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As I moved into my mid 50’s, I felt less secure in my job, which I had – I now see wrongly – come to believe was the bedrock of my existence. This was despite having a happy marriage, great children and an enviable lifestyle living near the Topsham estuary, which involves a lot of sailing. I came to realise that my role in the firm was far from pivotal, despite the fact that I was invariably supportive and enthusiastic and perceived to be a good operator as a disputes resolution partner.
Despite having no history of mental health difficulties, I became anxious and depressed and stopped sleeping. I was adamant that I had to carry on working a 50-hour week, believing that the moment I showed any sign of weakness, my legal career would come to a halt. I believed I would no longer be able to afford to maintain my family and our comfortable lifestyle. I also did not want anyone including friends, parents and non-immediate family to know what I was going through.
I became anxious and depressed and stopped sleeping. I was adamant that I had to carry on working a 50-hour week, believing that the moment I showed any sign of weakness, my legal career would come to a halt.
Eventually, after about nine months of trying to bottle up how I felt, I finally took my GP’s advice and was signed off work with depression. While that was the right decision, doing nothing had a bad effect on me and made me feel worse: this was despite doing 45 minute runs two or three times a week. I would sit in an armchair, staring into space for days on end. Nevertheless, I was absolutely determined to get back to full time employment as quickly as possible.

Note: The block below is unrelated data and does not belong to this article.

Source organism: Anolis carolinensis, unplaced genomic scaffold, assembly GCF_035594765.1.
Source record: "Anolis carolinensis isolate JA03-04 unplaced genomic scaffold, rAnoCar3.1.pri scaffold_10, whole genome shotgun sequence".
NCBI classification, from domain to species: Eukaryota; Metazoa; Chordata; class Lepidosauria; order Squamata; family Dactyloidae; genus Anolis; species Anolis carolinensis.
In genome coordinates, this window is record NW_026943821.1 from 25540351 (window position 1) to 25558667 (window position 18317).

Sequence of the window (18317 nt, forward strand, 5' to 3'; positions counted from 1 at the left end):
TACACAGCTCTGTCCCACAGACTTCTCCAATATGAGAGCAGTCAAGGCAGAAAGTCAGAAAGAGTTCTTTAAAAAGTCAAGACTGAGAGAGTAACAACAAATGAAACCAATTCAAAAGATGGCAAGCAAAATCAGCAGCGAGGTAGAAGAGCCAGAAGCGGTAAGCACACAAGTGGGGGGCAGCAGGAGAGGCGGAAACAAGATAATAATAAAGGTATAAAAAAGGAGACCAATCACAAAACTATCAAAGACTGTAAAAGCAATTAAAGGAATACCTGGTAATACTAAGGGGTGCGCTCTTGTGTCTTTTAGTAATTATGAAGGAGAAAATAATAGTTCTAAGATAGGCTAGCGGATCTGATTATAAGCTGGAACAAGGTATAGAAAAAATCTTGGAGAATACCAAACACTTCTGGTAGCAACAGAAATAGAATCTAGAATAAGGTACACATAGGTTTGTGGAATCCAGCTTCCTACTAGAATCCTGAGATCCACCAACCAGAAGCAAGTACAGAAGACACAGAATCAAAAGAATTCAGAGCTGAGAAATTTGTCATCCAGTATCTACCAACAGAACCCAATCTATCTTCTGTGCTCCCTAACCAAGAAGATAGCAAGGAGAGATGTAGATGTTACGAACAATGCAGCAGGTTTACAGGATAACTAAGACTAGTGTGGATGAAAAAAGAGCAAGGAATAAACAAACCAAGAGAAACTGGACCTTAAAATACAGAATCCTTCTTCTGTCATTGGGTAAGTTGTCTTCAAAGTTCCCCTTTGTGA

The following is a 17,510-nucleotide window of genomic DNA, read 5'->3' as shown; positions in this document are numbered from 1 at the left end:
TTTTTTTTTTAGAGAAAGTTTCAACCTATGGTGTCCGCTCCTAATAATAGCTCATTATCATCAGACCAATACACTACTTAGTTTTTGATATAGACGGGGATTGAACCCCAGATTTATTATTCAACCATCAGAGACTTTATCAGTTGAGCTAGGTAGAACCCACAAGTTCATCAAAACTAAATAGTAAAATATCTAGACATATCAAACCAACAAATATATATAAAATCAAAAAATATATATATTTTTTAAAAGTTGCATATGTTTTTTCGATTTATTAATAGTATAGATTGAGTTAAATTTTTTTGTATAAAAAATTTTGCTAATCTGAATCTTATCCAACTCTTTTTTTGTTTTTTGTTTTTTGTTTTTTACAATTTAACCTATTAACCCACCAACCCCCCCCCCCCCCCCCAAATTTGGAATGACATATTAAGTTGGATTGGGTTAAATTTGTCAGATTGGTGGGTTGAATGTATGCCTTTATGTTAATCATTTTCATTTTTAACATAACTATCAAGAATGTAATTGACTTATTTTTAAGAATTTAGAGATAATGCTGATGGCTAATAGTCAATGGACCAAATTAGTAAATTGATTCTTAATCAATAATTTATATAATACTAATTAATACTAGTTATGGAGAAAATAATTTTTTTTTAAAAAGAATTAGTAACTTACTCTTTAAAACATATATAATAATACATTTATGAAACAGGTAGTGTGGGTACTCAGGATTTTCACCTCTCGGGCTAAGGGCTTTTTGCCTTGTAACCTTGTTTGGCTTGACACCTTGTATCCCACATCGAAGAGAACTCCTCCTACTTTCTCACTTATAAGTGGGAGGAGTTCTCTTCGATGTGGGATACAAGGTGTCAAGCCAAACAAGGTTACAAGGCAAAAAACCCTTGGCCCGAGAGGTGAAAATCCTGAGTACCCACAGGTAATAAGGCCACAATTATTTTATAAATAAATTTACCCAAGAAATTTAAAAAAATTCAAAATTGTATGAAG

I had counselling which was helpful, and the focus was to phase me back into my old role. I was also prescribed a well-known antidepressant, which initially gave me hallucinations, but gradually caused me to feel unnaturally exuberant and “able to conquer the world”. It was in that frame of mind that I went back to work two to three days per week until I started to feel depressed again, as I realised that my legal career was not going to be brought back. I was then off work for another three months, and then went back for a second time, this time in a more realistic frame of mind. In the cold light of day, I took my own decision that I needed to change careers, and came to appreciate that none of us need as much money as we think we do. I was prescribed an alternative antidepressant, which was helpful in maintaining a level mood pattern.
During some really bad times I was put in touch with the LawCare helpline and was assigned a supporter, and it really helped me to talk through my concerns with a fellow professional who had suffered similar problems.
During some really bad times I was put in touch with the LawCare helpline and was assigned a supporter, and it really helped me to talk through my concerns with a fellow professional who had suffered similar problems. I was helped to understand that training in the law sets you up for many other opportunities outside private legal practise.
I underwent a really useful mindfulness course run by a personal friend, and that helped me to appreciate more what really matters in life, such as health, ‘living for the moment’, and taking time out to appreciate the great things in life.
I also underwent another course of counselling paid for by my firm, which helped me come to terms with life after the law, developing my real interests and passions, and finding roles which tied in with those. I started doing regular voluntary work for a number of local charities before becoming a self-employed charity consultant.
When I became ill and took time off work, my firm was supportive and one of my partners kept in touch and met me periodically to talk through possible phased returns to work. The firm almost certainly did the right thing in resisting my pressure to try to build up the level of workload that I was seeking, to enable me to try to achieve the high targets of the past. I think, in retrospect, that once I became ill, it was only a matter of time before I would have to stop my job and change careers. I think my firm gave me the necessary breathing space to let me come to my own conclusions about this.
Now aged sixty-one, I feel fortunate that I have been able to learn so many different things from changing careers. The break from life as a lawyer has resulted in a ‘reboot’, so that my mind is refreshed in such a way that I can use my experience to help others in the charity sector and beyond.